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Agave Allergies

author image Assia M. Mortensen
Assia M. Mortensen has over 12 years of experience as an editor and journalist, and has published hundreds of articles in magazines, newspapers and online at "The Santa Barbara Independent," "Frontiers Magazine," "805 Living Magazine,", LIVESTRONG.COM and many other outlets. Mortensen graduated from the University of California in Santa Cruz with a Bachelor of Arts in literature and creative writing.
Agave Allergies
The agave plant has large pointed leaves. Photo Credit: Design Pics/Allan Seiden/Design Pics/Getty Images

The agave plant is used as a popular sweetener and is also processed to make tequila. There are more than 130 different types of agave that grow throughout the Southwestern United States and Central America. The blue agave plant, or Blue Tequilana Weber, is tapped for the sap, which is called agave nectar. This nectar is used as a sugar substitute in products such as candy, drinks and sauces. Though it is not one of the more common allergies, agaves produce mild-to-severe allergy symptoms in some people.

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About the Agave Plant

Agave grows as a medium-size succulent, similar to aloe vera. It is round, with green or greyish, spiky leaves. Both the sap and juice can be used as ingredients. Since agave nectar is touted as a healthier sweetener than high-fructose corn syrup, agave is increasingly added to prepacked products. If you cannot tolerate agave, consult an allergist who can perform tests to determine your reaction to this and other related allergens.


Blue agave is harvested in order to make tequila. Traditionally, the juice of this succulent is fermented and then distilled. If you have an allergy to agave, you will need to carefully avoid tequila as well as any mixed drinks or flavorings that contain it. Mild reactions to agave usually include hives, wheezing, coughing and itchy, watery eyes. Your allergist may recommend an antihistamine medication for mild allergic reactions.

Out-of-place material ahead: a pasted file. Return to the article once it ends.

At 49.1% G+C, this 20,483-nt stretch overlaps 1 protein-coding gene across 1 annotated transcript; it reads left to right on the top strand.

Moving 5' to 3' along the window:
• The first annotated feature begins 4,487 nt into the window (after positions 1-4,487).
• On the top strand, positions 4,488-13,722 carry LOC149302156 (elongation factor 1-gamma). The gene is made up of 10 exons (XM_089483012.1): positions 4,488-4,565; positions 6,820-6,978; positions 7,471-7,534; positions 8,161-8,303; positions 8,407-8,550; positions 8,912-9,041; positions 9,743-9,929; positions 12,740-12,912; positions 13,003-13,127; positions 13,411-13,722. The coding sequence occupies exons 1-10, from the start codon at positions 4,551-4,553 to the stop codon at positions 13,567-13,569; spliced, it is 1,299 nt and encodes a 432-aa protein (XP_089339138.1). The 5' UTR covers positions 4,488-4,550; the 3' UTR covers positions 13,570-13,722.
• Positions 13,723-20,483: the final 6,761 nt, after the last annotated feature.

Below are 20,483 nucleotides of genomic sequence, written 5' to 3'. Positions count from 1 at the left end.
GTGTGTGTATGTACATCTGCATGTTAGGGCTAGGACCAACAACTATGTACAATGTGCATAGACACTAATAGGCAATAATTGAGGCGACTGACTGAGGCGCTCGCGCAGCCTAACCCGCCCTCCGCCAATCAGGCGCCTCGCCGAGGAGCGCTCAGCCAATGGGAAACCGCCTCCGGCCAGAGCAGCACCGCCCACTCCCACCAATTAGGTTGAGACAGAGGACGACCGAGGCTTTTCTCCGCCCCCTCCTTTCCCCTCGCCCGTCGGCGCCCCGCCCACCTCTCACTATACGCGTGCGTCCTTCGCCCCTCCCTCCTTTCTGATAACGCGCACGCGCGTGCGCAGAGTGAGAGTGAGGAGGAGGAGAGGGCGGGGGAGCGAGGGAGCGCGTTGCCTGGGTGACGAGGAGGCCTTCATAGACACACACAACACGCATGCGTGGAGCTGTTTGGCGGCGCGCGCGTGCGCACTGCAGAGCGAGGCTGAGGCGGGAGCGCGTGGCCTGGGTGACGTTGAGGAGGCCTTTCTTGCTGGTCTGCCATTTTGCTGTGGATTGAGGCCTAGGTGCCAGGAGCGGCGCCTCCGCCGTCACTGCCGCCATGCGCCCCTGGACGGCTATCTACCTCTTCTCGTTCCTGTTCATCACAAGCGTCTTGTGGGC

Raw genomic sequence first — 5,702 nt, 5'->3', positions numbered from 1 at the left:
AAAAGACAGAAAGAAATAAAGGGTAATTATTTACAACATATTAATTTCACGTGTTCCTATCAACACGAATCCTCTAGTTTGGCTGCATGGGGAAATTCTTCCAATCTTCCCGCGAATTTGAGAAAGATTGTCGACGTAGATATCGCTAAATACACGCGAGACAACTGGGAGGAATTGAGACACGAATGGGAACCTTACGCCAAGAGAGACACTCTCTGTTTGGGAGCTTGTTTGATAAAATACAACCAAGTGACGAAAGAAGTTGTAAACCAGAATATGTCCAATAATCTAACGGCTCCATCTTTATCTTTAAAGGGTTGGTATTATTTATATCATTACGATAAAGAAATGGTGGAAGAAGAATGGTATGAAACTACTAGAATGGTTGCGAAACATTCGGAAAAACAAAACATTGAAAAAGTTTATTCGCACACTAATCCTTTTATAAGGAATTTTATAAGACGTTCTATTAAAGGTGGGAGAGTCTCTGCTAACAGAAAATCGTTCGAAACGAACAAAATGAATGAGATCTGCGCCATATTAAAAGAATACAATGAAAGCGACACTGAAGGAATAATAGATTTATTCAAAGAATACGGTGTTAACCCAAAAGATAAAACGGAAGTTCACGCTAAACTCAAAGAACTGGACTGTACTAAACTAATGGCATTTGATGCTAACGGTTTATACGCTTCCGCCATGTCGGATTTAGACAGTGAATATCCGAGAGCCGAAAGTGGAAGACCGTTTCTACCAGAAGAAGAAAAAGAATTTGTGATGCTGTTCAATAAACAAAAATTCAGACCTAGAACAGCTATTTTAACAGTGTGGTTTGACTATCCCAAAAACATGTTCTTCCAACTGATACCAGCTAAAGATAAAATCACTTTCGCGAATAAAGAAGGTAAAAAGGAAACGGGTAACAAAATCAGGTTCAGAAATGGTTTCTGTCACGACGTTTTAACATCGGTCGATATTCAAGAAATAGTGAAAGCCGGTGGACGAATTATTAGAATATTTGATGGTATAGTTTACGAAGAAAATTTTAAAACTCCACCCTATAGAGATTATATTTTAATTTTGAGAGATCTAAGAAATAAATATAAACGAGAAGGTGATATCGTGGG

When to Seek Emergency Help

According to Mayo Clinic's website, the most common symptoms of a food allergy include tingling or itching in the mouth, hives, swelling of the lips, tongue or throat, congestion, diarrhea and nausea or vomiting. In rare cases, a food allergy to agave or another allergen can trigger a severe reaction called anaphylaxis. This condition can cause life-threatening symptoms, such as constriction and tightening of airways, a feeling like a lump in the throat, drop in blood pressure, rapid pulse and dizziness. Seek immediate medical attention if you or someone else experiences these symptoms.

Avoiding the Plant

If you have a severe allergy to agave, you may need to avoid the plant, its flowers and the pollen it produces. Use caution when hiking in areas where various types of agave plants grow. Your doctor may prescribe an emergency inhaler or injection in the event you come in contact with an agave by accident.

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